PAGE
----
Educating for Good Questioning as a Democratic Skill. 2019. In: (eds.) Fricker, M., Graham, P., Henderson, D. and Pedersen, N. The Routledge Handbook of Social Epistemology. New York: Routledge, 437-446.

Abstract: In this paper I argue that we should rethink the dominant answer-oriented education model and educate for good questioning. I align the case in support of educating for good questioning with the democratic education movement, drawing additional support from the distinct but complementary argument for skills-based education. I present an account of the skill of good questioning and examine three distinct contributions that this skill makes to the successful functioning of democratic society, arguing that good questioning facilitates 1) understanding, 2) participation, and 3) decision-making. Good questioning is thereby conducive to both individual learning and societal cohesion and is a key component of intellectual character, without which learning is in danger of becoming passive and compliant. Good questioning serves the aims of democratic education and, correspondingly, of democracy itself. We should educate for good questioning in democratic society. Download the PDF here.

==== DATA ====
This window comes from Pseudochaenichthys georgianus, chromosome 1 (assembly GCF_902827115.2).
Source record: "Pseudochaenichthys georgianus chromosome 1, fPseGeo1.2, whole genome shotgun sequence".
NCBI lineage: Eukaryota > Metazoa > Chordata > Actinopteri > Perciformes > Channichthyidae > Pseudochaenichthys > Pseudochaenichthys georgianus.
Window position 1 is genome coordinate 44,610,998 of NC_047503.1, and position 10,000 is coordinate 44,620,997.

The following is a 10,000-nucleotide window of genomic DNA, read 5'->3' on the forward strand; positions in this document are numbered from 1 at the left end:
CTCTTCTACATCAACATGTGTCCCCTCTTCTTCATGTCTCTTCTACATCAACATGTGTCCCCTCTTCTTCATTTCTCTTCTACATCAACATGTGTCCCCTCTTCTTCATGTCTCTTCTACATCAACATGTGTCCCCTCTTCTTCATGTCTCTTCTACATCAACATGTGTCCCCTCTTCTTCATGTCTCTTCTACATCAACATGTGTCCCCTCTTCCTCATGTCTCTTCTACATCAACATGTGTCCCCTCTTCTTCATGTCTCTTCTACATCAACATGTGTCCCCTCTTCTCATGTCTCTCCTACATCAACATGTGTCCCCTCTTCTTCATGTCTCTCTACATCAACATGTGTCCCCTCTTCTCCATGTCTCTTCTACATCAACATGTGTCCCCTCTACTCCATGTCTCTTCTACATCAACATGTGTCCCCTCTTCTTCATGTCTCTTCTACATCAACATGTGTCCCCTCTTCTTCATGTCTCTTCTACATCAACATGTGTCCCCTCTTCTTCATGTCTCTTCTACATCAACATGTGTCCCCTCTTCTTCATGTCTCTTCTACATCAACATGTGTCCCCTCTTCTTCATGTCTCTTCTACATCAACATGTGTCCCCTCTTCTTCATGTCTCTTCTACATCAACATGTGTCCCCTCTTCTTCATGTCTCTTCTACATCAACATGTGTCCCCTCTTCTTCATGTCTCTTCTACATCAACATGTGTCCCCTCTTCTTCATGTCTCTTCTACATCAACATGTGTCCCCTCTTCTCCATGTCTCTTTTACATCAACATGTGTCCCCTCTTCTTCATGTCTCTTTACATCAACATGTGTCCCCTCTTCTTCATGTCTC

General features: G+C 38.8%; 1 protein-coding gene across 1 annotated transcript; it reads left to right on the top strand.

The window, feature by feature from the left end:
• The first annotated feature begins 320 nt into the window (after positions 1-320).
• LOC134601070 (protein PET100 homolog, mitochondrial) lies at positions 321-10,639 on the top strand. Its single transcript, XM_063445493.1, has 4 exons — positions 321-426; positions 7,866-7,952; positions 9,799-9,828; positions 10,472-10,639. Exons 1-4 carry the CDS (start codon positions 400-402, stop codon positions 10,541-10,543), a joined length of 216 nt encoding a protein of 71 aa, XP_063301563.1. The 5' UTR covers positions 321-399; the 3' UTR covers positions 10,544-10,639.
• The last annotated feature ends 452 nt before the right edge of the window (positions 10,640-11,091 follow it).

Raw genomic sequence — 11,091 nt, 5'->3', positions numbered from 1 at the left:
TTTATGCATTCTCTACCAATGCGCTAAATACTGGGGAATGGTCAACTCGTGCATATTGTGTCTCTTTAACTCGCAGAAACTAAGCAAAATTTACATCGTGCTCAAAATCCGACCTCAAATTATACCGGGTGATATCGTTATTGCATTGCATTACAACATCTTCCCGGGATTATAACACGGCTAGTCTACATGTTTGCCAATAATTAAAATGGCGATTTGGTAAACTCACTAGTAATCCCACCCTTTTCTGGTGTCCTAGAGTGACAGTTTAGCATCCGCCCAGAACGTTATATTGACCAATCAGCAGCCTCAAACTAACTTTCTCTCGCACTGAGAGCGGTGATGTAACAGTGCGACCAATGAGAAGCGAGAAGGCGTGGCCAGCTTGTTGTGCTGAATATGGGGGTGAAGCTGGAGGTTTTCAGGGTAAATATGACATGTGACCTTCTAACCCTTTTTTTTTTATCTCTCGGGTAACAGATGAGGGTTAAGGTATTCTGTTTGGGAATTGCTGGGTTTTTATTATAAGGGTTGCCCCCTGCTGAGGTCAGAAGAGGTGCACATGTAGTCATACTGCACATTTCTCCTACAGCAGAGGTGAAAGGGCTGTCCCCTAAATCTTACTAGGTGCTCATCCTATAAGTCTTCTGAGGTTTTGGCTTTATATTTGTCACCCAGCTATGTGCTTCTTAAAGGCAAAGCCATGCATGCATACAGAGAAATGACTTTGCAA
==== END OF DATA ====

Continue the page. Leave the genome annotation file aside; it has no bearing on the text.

Educating for Inquisitiveness: A Case Against Exemplarism for Intellectual Character Education. 2019. Journal of Moral Education 48(3): 303-315.